To return to the Chartered Gas Company's Poplar Tar Works, closed as a failure and sold to Turner, Shakell and Hopkinson….. who were Turner, Shakell and Hopkinson and what happened to them?
The partnership at Orchard Place does not seem to have lasted very long because later directory entries only mention a Mr. Turner. In 1839 a William Hopkinson was an oil and colourman in The Barbican while Shackell and How were printing ink, varnish makers and oil merchants at Coppice Row, Clerkenwell. Did they find the use of coal tar for varnishes and oils unfruitful and leave the partnership and Mr. Turner in Orchard Place?
Turner had had plans to manufacture 'various articles' from coal tar and had already been using it for ten years when he bought the Orchard Place works and he continued to buy tar from Chartered. Twenty years later, still there, he was in an 'advantageous position' as the 'only varnish maker' in that area. His Roman cement business has been mentioned above. The site was still a tar works in the 1880s and this continued use must indicate some measure of success.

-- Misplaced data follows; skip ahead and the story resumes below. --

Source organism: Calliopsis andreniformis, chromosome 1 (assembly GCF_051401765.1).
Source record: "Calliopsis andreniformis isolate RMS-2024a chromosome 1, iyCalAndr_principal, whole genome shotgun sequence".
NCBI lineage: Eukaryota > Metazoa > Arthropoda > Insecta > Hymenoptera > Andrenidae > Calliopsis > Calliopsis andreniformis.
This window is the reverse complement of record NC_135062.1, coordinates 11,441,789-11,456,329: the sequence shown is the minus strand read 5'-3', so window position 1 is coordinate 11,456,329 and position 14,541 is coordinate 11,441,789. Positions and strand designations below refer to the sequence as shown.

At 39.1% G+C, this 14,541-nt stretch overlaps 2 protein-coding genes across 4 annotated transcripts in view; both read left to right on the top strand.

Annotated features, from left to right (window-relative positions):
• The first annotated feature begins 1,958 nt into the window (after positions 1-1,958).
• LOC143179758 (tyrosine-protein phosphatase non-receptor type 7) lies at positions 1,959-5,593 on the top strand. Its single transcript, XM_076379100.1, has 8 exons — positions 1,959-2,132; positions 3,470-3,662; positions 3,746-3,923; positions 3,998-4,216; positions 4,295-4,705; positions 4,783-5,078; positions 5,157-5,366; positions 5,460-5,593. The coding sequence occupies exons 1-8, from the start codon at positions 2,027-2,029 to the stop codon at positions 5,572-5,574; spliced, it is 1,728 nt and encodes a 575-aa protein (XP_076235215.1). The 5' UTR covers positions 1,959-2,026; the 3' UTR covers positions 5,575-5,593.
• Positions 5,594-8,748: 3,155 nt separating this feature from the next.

Cassell had taken over the City Gas Company works in the 1820s and stayed in business there, in one form or another, until the early 1860s. Nearly thirty-five years of production from gas industry tar can hardly be called a failure.
These tar distillers were part of a movement in which the material was gradually exploited to make new materials. Several of these uses have been discussed above. The continued existence of these works raises the question as to whether the gas company tar works really failed. Failed tar works were bought by others who made them profitable and were able to help in the exploitation of coal tar by a wide range of industries.